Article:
It was expressly repealed, effective January 1, 1954, by the Probate Code,[11] and replaced by section 207 of the Probate Code[12], which reads as follows:

"(a) For the purpose of inheritance to, through and from an illegitimate child, such child shall be treated the same as if he were the legitimate child of his mother, so that he and his issue shall inherit from his mother and from his maternal kindred, both descendants and collaterals, in all degrees, and they may inherit from him. Such child shall also be treated the same as if he were a legitimate child of his mother for the purpose of determining *604 homestead rights, and the making of family allowances. "(b) For the purpose of inheritance to, through and from an illegitimate child, such child shall be treated the same as if he were the legitimate child of his father, if but only if, (1) the paternity of such child has been established by law, during the father's lifetime; or (2) if the putative father marries the mother of the child and acknowledges the child to be his own. "The testimony of the mother may be received in evidence to establish such paternity and acknowledgment but no judgment shall be made upon the evidence of the mother alone. The evidence of the mother must be supported by corroborative evidence or circumstances. "When such paternity is established as provided herein such child shall be treated the same as if he were the legitimate child of his father, so that he and his issue shall inherit from his father and from his paternal kindred, both descendants and collateral, in all degrees, and they may inherit from him. Such child shall also be treated the same as if he were a legitimate child of his father for the purpose of determining homestead rights, and the making of family allowances."

As was said in Lund's Estate (1945), 26 Cal. 2d 472, 159 P.2d 643, 162 A.L.R. 606, 609:

"Statutes under which a child born illegitimate can, by virtue of subsequent conduct of his father (or of both parents), became capable of inheriting from the father, are usually classified as either statutes of legitimation (under which the child can, in some jurisdictions, attain the full status of legitimacy) or statutes of succession (under which the child, although remaining illegitimate in social status, can, at least to a limited extent, inherit as if he were legitimate, or, as is sometimes said, under which he is legitimated for the purpose of inheritance only). See, e.g., Pfeifer v. Wright, 10 Cir., 1930, 41 F.2d 464, 73 A.L.R. 932, certiorari denied 282 U.S. 896, 51 S. Ct. 181, 75 L. Ed. 789; 2 Beale, Conflict of Laws (1935) § 246.2, p. 967; Rest., Conflict of Laws, § 246, p. 329, and comments thereto... ."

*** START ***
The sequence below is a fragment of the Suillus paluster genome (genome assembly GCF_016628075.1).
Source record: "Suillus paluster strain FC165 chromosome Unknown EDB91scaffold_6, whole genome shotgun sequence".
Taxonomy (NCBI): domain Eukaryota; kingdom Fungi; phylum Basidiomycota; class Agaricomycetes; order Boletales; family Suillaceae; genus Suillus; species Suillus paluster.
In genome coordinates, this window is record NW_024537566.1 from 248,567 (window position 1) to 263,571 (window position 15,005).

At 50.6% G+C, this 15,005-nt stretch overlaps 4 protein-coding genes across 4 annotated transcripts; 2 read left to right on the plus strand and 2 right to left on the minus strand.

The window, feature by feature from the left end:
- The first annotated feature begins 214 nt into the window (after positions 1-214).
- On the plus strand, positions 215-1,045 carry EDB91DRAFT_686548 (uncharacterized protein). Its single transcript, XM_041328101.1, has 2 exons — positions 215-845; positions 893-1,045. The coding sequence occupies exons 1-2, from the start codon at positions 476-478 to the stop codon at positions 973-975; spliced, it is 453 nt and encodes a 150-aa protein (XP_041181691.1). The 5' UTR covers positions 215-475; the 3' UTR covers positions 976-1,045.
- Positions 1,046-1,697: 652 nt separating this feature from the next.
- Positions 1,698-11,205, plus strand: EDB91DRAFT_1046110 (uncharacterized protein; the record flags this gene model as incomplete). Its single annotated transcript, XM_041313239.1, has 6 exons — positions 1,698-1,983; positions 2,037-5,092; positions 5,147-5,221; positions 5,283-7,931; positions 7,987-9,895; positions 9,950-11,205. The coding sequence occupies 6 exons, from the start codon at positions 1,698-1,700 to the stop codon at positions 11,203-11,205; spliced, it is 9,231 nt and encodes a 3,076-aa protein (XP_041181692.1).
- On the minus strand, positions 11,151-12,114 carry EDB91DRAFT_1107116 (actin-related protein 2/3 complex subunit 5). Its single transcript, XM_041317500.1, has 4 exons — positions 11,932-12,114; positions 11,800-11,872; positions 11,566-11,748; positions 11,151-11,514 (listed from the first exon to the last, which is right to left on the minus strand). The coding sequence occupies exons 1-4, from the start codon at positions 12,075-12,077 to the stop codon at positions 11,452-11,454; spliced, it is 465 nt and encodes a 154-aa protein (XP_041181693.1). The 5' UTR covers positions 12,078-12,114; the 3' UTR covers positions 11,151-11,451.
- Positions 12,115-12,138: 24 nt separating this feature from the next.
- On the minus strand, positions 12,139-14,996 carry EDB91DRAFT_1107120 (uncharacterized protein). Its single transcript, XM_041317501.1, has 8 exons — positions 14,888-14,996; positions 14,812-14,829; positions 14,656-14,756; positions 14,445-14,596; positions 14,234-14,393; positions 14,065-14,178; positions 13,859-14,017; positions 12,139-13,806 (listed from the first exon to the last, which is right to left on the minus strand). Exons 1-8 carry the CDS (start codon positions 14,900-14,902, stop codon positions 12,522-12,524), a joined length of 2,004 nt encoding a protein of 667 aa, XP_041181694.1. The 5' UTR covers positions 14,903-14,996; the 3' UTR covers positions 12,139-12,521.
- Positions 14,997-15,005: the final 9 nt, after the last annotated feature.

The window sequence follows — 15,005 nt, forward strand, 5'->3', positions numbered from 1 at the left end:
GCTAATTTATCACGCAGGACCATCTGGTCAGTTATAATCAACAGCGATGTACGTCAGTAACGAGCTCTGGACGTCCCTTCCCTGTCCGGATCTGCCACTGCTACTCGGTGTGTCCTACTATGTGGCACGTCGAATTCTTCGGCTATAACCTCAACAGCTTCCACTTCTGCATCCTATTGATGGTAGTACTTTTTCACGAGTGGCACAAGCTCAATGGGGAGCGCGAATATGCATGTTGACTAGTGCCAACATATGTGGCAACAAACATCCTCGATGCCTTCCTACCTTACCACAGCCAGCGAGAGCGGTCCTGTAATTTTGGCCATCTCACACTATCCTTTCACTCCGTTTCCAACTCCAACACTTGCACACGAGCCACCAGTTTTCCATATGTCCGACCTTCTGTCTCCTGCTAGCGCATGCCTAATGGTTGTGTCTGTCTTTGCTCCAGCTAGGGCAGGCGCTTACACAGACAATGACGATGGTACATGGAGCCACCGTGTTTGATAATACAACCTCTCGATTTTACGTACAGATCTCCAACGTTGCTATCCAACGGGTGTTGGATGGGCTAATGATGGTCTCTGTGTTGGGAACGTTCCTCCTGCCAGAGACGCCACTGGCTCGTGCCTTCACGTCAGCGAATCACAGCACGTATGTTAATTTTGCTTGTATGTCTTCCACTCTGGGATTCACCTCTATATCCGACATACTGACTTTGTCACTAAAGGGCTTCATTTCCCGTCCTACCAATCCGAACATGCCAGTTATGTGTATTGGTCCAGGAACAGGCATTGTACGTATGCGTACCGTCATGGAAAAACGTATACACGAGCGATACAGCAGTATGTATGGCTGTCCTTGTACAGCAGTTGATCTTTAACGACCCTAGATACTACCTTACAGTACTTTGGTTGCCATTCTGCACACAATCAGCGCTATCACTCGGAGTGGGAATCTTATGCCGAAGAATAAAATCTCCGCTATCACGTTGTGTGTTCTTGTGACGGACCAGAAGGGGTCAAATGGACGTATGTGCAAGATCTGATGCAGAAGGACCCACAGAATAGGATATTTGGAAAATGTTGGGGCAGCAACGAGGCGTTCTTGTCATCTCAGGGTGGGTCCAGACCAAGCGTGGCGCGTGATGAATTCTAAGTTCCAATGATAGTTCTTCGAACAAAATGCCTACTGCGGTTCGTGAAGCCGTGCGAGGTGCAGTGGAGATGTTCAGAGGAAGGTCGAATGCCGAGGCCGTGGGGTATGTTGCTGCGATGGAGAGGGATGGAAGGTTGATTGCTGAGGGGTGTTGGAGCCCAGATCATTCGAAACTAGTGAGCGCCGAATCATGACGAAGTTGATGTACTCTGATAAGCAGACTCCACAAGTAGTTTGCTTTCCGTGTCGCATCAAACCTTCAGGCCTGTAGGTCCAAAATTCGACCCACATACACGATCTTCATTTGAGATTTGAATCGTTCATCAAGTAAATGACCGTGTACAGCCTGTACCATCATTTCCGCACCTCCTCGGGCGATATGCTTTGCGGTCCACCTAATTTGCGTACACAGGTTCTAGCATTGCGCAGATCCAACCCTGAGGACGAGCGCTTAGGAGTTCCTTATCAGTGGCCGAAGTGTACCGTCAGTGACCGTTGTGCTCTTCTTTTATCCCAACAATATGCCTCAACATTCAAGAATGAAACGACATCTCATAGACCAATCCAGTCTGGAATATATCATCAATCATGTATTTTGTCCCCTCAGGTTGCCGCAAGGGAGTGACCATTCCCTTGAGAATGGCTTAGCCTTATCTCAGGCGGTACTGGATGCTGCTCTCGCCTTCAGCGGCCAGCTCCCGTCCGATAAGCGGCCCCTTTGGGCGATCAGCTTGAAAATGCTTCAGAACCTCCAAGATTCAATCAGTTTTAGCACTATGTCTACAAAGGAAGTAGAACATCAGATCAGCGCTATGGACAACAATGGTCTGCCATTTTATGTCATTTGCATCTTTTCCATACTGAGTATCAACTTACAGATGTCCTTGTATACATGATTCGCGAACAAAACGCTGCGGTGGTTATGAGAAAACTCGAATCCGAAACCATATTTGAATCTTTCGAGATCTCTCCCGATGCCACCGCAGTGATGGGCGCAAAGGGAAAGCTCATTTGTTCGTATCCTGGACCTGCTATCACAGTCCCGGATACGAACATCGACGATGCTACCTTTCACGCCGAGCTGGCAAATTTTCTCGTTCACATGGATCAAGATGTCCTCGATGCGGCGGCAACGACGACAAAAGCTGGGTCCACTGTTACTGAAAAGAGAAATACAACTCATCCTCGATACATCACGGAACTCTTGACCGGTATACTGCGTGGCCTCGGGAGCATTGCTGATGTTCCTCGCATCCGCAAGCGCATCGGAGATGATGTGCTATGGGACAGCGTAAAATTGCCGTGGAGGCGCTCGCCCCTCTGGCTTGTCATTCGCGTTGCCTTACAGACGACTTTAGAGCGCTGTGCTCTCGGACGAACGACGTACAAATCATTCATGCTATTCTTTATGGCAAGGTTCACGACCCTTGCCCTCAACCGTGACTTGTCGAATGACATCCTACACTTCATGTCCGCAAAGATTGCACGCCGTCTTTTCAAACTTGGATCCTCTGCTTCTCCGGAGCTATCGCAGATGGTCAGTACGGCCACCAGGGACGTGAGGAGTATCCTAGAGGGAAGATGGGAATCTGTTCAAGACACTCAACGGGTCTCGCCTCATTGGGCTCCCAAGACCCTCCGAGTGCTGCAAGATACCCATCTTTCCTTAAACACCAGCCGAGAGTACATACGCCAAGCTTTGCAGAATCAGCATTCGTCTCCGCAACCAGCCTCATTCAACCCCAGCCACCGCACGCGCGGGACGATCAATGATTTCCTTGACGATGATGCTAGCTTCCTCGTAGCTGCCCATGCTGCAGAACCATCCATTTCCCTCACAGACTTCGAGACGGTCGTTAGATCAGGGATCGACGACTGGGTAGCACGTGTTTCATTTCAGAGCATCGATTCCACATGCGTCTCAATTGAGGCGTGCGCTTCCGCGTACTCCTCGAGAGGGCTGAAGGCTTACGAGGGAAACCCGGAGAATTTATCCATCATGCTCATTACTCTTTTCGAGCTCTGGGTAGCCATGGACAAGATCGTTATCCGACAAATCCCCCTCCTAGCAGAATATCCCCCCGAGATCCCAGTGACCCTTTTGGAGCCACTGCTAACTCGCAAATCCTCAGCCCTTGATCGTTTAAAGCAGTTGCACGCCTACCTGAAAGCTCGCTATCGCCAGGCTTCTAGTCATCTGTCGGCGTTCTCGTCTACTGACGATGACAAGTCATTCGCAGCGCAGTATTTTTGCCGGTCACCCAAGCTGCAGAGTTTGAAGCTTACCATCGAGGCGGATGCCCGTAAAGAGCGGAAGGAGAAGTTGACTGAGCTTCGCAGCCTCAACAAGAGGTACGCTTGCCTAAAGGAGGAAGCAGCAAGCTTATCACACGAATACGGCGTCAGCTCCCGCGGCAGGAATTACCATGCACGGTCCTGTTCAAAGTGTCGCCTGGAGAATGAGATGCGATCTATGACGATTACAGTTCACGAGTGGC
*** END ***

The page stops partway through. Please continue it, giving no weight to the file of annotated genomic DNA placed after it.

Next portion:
As we read that statute it is clearly of the second category. It contains no words even faintly resembling the legitimating words of the 1852 statute. These words were: "such child shall be deemed legitimate."

In Pfeifer v. Wright (10th Cir.1930), 41 F.2d 464, 466, the court quoted a Kansas statute, in pertinent part as follows:

"`Illegitimate children inherit from the mother, and the mother from the children. "`They shall also inherit from the father whenever they have been recognized by him as his children; but such recognition must have been general and notorious, or else in writing.'"

The question of statutory interpretation in that case was the same as here although it arose in a more traditional manner, i.e., inheritance rights in a conflict of laws context. As stated by the court: